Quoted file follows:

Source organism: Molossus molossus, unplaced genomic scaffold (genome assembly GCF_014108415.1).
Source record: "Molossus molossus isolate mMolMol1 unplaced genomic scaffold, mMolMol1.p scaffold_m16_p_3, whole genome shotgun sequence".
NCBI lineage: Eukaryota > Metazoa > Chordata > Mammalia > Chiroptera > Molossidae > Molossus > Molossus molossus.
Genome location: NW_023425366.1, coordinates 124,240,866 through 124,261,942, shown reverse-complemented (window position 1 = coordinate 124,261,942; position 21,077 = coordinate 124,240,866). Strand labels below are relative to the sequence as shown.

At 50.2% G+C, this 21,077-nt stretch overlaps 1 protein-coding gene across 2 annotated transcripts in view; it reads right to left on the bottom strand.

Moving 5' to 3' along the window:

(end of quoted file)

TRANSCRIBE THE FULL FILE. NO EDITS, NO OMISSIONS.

Source organism: Molossus molossus, unplaced genomic scaffold (genome assembly GCF_014108415.1).
Source record: "Molossus molossus isolate mMolMol1 unplaced genomic scaffold, mMolMol1.p scaffold_m16_p_3, whole genome shotgun sequence".
NCBI lineage: Eukaryota > Metazoa > Chordata > Mammalia > Chiroptera > Molossidae > Molossus > Molossus molossus.
Genome location: NW_023425366.1, coordinates 124,240,866 through 124,261,942, shown reverse-complemented (window position 1 = coordinate 124,261,942; position 21,077 = coordinate 124,240,866). Strand labels below are relative to the sequence as shown.

At 50.2% G+C, this 21,077-nt stretch overlaps 1 protein-coding gene across 2 annotated transcripts in view; it reads right to left on the bottom strand.

Moving 5' to 3' along the window: